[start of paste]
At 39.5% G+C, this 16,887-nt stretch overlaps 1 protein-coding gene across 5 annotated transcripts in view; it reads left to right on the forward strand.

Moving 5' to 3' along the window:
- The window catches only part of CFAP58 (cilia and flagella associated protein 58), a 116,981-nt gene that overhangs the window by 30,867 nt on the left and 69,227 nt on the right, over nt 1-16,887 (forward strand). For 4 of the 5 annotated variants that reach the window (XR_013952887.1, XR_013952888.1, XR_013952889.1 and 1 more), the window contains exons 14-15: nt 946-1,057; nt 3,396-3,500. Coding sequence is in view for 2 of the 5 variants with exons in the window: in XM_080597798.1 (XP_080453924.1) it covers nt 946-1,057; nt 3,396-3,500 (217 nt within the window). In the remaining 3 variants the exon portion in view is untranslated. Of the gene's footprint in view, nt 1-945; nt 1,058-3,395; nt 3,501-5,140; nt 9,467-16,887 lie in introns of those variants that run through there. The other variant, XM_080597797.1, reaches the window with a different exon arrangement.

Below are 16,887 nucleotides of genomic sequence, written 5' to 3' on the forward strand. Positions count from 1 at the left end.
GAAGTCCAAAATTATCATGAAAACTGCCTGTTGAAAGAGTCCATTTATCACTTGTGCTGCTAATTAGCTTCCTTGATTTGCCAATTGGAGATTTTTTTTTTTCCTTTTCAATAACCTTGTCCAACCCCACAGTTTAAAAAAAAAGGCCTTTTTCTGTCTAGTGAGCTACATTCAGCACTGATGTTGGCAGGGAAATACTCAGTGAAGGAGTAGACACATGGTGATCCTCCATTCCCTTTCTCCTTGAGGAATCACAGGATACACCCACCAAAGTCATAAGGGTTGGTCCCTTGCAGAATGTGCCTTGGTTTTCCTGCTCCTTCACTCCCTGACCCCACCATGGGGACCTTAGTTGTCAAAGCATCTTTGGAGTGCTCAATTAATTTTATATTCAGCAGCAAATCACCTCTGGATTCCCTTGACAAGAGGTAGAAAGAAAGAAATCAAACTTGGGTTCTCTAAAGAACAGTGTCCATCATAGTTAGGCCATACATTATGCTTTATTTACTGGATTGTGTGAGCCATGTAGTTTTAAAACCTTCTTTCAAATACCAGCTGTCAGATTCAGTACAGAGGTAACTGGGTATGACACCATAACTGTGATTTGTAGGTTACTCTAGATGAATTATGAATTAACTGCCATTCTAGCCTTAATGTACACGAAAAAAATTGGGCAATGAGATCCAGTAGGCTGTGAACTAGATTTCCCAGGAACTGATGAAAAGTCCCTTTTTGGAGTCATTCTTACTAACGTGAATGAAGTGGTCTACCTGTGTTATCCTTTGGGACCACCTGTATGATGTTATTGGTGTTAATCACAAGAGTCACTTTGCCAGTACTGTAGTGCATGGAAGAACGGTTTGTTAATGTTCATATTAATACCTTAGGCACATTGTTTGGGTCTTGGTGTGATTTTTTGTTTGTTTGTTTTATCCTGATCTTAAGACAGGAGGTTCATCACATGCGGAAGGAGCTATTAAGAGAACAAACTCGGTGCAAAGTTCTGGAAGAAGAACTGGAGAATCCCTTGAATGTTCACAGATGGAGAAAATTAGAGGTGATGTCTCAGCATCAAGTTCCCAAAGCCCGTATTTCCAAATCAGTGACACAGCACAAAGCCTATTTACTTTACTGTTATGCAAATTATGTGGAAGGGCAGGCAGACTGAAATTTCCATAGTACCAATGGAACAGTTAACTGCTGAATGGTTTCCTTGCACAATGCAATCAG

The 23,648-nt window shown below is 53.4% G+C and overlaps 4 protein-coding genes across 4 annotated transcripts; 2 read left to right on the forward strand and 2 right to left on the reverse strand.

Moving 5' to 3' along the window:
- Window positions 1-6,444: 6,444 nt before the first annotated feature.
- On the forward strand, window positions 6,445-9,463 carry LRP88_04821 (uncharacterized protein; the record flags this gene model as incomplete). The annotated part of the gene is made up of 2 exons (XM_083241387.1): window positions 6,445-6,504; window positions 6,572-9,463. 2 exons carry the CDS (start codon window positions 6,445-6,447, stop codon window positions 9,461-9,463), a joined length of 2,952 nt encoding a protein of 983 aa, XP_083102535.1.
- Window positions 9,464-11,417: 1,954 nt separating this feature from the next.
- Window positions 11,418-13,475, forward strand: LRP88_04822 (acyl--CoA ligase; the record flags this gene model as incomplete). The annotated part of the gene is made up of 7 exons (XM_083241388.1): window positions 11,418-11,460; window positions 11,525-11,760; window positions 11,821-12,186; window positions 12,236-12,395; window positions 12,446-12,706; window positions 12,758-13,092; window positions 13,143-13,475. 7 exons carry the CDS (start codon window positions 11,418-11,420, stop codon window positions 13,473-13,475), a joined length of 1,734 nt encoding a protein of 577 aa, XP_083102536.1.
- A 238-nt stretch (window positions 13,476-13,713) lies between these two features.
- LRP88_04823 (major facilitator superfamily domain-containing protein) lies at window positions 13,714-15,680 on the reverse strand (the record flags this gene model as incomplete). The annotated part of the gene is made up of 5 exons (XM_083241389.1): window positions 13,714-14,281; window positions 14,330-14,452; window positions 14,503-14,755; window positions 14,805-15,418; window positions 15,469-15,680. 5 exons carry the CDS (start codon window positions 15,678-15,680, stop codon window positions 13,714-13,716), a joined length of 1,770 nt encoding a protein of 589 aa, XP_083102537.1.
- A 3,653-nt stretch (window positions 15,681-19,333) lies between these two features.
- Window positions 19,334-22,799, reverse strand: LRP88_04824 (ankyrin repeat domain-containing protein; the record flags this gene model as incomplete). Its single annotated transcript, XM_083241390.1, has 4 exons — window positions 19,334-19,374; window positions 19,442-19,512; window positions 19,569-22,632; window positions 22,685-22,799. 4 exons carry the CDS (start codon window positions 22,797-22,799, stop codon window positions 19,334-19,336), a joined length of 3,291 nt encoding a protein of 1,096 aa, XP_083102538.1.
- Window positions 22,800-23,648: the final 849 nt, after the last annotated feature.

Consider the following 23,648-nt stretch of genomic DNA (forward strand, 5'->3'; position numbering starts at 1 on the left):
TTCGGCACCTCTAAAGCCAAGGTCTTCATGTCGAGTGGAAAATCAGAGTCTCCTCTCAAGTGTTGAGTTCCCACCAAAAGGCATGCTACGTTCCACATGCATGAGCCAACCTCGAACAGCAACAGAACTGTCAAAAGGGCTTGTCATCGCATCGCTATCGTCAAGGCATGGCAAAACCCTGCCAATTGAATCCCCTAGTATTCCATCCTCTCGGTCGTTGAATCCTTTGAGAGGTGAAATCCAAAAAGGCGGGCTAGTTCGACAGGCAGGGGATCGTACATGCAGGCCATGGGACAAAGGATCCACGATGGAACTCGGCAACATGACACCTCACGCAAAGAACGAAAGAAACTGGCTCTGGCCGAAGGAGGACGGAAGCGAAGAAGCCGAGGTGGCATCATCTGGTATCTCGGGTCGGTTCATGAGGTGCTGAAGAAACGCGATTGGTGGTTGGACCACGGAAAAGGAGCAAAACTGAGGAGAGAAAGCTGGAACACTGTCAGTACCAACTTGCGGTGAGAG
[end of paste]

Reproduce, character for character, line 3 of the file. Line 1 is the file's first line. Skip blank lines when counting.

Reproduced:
- The window catches only part of CFAP58 (cilia and flagella associated protein 58), a 116,981-nt gene that overhangs the window by 30,867 nt on the left and 69,227 nt on the right, over nt 1-16,887 (forward strand). For 4 of the 5 annotated variants that reach the window (XR_013952887.1, XR_013952888.1, XR_013952889.1 and 1 more), the window contains exons 14-15: nt 946-1,057; nt 3,396-3,500. Coding sequence is in view for 2 of the 5 variants with exons in the window: in XM_080597798.1 (XP_080453924.1) it covers nt 946-1,057; nt 3,396-3,500 (217 nt within the window). In the remaining 3 variants the exon portion in view is untranslated. Of the gene's footprint in view, nt 1-945; nt 1,058-3,395; nt 3,501-5,140; nt 9,467-16,887 lie in introns of those variants that run through there. The other variant, XM_080597797.1, reaches the window with a different exon arrangement.